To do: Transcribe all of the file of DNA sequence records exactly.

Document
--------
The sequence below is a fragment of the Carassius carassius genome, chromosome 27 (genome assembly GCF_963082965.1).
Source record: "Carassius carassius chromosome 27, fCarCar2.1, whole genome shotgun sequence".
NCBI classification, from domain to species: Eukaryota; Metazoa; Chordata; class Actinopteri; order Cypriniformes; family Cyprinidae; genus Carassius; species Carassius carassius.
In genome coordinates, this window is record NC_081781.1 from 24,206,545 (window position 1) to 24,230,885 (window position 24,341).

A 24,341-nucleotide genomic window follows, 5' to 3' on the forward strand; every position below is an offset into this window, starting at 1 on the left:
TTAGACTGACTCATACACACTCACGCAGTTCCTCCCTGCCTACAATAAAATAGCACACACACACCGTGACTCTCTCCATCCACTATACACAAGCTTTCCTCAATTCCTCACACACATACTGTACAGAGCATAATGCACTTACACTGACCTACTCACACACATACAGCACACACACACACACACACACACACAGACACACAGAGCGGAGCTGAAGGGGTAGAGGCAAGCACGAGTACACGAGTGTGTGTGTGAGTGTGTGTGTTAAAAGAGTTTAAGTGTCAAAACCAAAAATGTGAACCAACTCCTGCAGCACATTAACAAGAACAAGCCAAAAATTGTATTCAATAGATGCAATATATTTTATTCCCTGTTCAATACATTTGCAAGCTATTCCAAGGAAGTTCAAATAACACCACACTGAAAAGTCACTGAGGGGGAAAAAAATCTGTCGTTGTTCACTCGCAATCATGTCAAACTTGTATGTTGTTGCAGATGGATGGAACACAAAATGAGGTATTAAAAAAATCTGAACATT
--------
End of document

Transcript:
The sequence below is a fragment of the Carassius carassius genome, chromosome 27 (genome assembly GCF_963082965.1).
Source record: "Carassius carassius chromosome 27, fCarCar2.1, whole genome shotgun sequence".
NCBI classification, from domain to species: Eukaryota; Metazoa; Chordata; class Actinopteri; order Cypriniformes; family Cyprinidae; genus Carassius; species Carassius carassius.
In genome coordinates, this window is record NC_081781.1 from 24,206,545 (window position 1) to 24,230,885 (window position 24,341).

A 24,341-nucleotide genomic window follows, 5' to 3' on the forward strand; every position below is an offset into this window, starting at 1 on the left:
TTAGACTGACTCATACACACTCACGCAGTTCCTCCCTGCCTACAATAAAATAGCACACACACACCGTGACTCTCTCCATCCACTATACACAAGCTTTCCTCAATTCCTCACACACATACTGTACAGAGCATAATGCACTTACACTGACCTACTCACACACATACAGCACACACACACACACACACACACACAGACACACAGAGCGGAGCTGAAGGGGTAGAGGCAAGCACGAGTACACGAGTGTGTGTGTGAGTGTGTGTGTTAAAAGAGTTTAAGTGTCAAAACCAAAAATGTGAACCAACTCCTGCAGCACATTAACAAGAACAAGCCAAAAATTGTATTCAATAGATGCAATATATTTTATTCCCTGTTCAATACATTTGCAAGCTATTCCAAGGAAGTTCAAATAACACCACACTGAAAAGTCACTGAGGGGGAAAAAAATCTGTCGTTGTTCACTCGCAATCATGTCAAACTTGTATGTTGTTGCAGATGGATGGAACACAAAATGAGGTATTAAAAAAATCTGAACATT